Recently, we presented an announcement on the exciting news of the first flight this coming May of the restored DH-4 combat aircraft at Bowling Green, Kentucky. ARTICLE It has been pointed out to me that our announcement included a teensy-weensy overstatement when we wrote that the DH-4 Liberty “was the only US-produced aircraft to fight in WWI.”
|Naval Air Station, Brest with Curtiss HS-1|
It turns out that statement was only true for the U.S. Army. The U.S. Navy also flew combat missions during the Great War flying US-built Curtiss Flying Boats. WWI Centennial Commissioner Jack Monahan reminded us that not only did the Navy fly anti-submarine and rescue missions out of European bases in Ireland, England and Brest, but it also defended our homeland against the only attack that resulted in enemy detonations on American soil. Jack sent the following report on the action, remembered as the Attack on Orleans, Massachusetts.
On the morning of July 21, 1918, German submarine U-156 surfaced three miles off Orleans, captained by Richard Feldt, and fired its two deck guns at the town and at the passing tugboat Perth Amboy, which had four barges in tow. Perth Amboy was heavily damaged, and the four barges were sunk. Some shells landed harmlessly in a deserted marsh and on Nauset Beach, giving the township of Orleans the distinction of being the only spot in the United States that received enemy fire during World War I, but there is no evidence that these were deliberately aimed at the shore. There were no targets of value in the area other than the vessels. There were no fatalities.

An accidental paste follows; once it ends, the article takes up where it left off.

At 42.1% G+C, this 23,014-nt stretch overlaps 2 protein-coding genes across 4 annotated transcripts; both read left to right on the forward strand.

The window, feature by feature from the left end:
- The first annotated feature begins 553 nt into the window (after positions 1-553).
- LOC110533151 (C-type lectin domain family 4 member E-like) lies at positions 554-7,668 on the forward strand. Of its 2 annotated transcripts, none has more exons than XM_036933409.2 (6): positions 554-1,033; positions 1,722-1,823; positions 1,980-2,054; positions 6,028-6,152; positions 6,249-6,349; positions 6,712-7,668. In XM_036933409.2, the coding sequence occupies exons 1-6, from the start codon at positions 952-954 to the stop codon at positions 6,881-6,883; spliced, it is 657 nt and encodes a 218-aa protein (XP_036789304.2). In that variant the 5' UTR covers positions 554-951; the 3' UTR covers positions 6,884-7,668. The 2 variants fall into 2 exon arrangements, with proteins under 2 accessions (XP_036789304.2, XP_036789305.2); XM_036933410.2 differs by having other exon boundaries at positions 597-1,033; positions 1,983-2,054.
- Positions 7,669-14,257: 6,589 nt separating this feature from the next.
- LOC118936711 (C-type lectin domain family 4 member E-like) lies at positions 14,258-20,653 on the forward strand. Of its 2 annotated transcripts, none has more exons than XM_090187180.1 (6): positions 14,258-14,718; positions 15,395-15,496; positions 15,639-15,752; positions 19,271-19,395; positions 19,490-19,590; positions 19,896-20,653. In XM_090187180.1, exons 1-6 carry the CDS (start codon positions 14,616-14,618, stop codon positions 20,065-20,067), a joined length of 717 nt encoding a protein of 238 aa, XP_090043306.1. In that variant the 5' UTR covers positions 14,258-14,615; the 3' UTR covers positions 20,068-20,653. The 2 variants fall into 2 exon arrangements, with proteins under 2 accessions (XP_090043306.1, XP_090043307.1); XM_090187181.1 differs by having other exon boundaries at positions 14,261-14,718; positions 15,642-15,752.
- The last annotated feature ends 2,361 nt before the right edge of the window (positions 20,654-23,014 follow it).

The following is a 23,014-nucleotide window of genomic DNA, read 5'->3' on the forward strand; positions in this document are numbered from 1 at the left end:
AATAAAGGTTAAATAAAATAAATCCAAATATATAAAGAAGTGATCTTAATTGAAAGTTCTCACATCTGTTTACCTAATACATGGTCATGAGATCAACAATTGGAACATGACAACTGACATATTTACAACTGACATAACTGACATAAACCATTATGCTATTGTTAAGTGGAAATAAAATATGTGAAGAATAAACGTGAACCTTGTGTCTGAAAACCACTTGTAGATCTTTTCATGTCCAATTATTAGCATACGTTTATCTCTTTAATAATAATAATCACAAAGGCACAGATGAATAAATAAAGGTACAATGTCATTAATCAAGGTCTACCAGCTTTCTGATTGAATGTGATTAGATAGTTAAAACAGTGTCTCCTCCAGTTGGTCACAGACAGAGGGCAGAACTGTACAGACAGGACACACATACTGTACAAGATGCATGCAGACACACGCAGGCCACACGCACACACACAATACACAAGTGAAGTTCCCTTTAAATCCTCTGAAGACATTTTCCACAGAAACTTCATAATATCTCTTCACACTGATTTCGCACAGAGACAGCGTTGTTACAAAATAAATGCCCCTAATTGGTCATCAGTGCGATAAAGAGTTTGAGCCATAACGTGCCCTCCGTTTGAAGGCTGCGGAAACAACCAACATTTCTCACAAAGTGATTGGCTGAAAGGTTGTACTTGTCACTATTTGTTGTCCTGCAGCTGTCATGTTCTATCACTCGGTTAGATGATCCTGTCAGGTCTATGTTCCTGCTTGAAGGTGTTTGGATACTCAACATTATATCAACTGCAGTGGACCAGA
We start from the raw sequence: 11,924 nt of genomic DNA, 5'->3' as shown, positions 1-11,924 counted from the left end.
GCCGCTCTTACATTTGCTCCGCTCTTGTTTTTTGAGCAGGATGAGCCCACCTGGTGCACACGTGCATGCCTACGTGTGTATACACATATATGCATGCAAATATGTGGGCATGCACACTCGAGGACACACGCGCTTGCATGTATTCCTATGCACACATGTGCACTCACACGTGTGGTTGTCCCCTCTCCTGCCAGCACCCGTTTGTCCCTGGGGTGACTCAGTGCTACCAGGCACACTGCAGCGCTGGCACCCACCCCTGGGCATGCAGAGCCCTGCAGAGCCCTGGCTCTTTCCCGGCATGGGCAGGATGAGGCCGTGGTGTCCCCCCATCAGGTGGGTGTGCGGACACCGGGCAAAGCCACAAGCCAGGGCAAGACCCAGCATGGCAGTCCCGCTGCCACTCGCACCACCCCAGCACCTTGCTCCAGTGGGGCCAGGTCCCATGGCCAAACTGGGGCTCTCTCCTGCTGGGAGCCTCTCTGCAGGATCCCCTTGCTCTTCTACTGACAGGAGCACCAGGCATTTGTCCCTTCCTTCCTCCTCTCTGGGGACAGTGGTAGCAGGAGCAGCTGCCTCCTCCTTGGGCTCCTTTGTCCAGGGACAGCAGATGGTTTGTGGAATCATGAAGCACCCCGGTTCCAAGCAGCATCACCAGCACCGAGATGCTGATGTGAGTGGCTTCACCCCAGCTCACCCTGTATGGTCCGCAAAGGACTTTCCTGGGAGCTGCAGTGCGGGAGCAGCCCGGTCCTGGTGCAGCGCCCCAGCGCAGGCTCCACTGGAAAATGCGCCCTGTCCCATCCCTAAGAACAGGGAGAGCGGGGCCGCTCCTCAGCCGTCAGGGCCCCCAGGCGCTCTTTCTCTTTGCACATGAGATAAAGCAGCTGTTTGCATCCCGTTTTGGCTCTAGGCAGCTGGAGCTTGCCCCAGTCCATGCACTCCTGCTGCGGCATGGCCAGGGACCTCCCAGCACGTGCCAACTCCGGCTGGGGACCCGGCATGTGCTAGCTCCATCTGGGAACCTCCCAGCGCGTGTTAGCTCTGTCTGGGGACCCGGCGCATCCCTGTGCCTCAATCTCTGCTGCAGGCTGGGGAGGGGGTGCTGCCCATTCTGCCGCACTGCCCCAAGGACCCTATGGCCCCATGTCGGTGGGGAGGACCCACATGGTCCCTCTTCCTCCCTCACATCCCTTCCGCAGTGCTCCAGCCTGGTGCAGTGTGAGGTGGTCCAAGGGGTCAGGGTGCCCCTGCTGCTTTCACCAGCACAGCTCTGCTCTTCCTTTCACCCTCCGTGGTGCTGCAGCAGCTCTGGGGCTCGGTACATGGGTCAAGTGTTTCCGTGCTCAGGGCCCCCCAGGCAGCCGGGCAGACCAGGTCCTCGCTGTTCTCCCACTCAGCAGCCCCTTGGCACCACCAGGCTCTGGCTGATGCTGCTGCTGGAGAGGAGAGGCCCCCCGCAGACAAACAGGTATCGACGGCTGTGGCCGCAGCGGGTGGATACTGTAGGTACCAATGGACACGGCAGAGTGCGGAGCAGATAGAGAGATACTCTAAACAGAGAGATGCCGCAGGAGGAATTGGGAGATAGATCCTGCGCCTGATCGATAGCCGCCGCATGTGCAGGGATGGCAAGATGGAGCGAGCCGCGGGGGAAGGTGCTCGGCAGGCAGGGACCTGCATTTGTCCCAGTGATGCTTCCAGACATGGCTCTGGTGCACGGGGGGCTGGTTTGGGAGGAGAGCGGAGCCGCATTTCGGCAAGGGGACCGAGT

Nearby Station No. 40 of the United States Life-Saving Service launched a surfboat under heavy enemy shellfire and rowed out to rescue the 32 sailors trapped aboard the tug and barges. US Navy Curtiss HS flying boats and Curtiss Model R bombers responded from Naval Air Station Chatham, and they bombed U-156 without success.
(Sources: Wikipedia, AttackonOrleans.com)